It’s the debate that could possibly do more to shape the outcome of November’s presidential election than any other event and it will involve neither Barack Obama nor John McCain. Next week’s Vice-Presidential debate will put Sarah Palin to her toughest test yet, against the experienced Joe Biden. It’s extremely important for both candidates, with Sarah Palin looking to gain credibility and Biden trying to make up for a gaffe-strewn week.
Fortunately for Governor Palin the Republican’s have got their wishes for the format of the debate granted, with one that contains few chances for free-flowing arguments which would favour Biden. Instead it will be in a more rigid design that allows pre-prepared monologues to be used in almost its entirety. Veteran broadcaster Gwen Ifill will be moderating the debate and will be weary not to be accused of softballing the candidates, in particular Governor Palin.
Despite many predictions of a massive Biden victory it seems many political commentators are underrating Sarah Palin. She managed to debate very convincingly to help win the role of Governor of Alaska and has a kind of folksy charm that worked for George W.Bush, an ability to connect with ordinary people (with the emphasis on ‘Hockey Moms’). However this is not Alaska, this is America and she must perform to avoid appearing out of her depth. This is without question stepping up a league.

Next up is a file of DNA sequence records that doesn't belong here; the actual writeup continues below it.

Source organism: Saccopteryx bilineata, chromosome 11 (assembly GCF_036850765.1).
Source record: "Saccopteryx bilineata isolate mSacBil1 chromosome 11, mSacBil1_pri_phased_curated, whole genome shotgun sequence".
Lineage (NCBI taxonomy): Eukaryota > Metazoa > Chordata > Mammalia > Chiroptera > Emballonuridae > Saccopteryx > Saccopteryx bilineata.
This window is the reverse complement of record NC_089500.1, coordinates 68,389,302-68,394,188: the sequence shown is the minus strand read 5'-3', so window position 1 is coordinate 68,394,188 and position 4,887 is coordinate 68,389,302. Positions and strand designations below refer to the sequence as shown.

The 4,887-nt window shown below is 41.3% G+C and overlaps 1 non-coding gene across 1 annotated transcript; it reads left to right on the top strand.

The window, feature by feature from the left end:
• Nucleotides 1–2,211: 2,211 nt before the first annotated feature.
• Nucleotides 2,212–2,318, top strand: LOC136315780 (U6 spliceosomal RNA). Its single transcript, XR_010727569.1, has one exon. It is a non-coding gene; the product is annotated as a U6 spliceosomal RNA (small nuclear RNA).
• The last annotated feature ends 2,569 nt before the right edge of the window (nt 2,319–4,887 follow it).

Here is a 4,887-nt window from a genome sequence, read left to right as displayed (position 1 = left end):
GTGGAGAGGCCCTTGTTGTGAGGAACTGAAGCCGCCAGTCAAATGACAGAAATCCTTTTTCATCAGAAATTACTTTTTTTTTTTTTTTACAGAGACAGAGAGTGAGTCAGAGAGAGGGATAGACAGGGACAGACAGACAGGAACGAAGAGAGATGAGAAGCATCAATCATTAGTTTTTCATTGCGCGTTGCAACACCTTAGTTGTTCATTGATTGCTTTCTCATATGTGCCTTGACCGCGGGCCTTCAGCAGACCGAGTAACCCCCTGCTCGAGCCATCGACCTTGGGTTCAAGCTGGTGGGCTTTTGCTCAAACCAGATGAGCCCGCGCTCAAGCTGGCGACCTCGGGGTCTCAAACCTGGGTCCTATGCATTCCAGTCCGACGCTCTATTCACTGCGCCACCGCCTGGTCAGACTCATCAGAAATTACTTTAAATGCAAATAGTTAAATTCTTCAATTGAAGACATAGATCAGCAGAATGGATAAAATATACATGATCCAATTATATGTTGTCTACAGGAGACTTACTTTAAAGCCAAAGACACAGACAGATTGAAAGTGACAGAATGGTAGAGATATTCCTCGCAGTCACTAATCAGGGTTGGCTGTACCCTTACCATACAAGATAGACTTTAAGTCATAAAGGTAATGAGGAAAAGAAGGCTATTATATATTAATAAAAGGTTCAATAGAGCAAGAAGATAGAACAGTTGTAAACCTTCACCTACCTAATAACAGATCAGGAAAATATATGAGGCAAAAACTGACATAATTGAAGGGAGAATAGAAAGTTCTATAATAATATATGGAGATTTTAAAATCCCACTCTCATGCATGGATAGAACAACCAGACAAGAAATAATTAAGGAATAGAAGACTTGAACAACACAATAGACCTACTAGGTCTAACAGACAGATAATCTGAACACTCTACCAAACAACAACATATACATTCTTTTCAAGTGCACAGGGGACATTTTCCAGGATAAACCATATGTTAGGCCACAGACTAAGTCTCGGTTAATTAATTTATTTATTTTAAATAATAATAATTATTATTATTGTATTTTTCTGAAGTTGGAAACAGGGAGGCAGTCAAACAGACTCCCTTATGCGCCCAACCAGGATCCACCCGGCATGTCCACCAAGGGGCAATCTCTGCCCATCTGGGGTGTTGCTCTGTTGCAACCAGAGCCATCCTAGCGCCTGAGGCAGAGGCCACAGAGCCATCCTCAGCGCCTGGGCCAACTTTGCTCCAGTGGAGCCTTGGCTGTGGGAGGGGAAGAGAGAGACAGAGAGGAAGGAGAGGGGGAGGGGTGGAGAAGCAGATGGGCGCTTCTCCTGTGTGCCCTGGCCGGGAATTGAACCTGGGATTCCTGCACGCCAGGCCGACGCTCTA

Although Biden is expected to win the debate handily he must also conquer some questions around his candidacy. An week of errors has seen him conflict with Senator Obama on the issue of an advert attacking McCain for not being able to use a PC, as well as comments about President Franklin Roosevelt appearing on TV to the nation after the Wall Street Crash, when he was not even President yet. Avoiding his trademark reputation for talking too much is something that must be addressed if he is too appear cool under the pressure of the sharp media glare that will be on him during the debate. Furthermore Biden could also potentially be susceptible to the ‘beating up on the girl’ accusations used by the Clinton Camp in the primary season.
This will undoubtedly be one of the most closely watched Vice-Presidential debates ever, as the role of VP has become more and more important whilst Gore and Cheney held it. After the relatively quiet Obama-McCain exchange on Friday this will be a night where people will hope for some fireworks, something both candidate wish to avoid.
By Chris Tarquini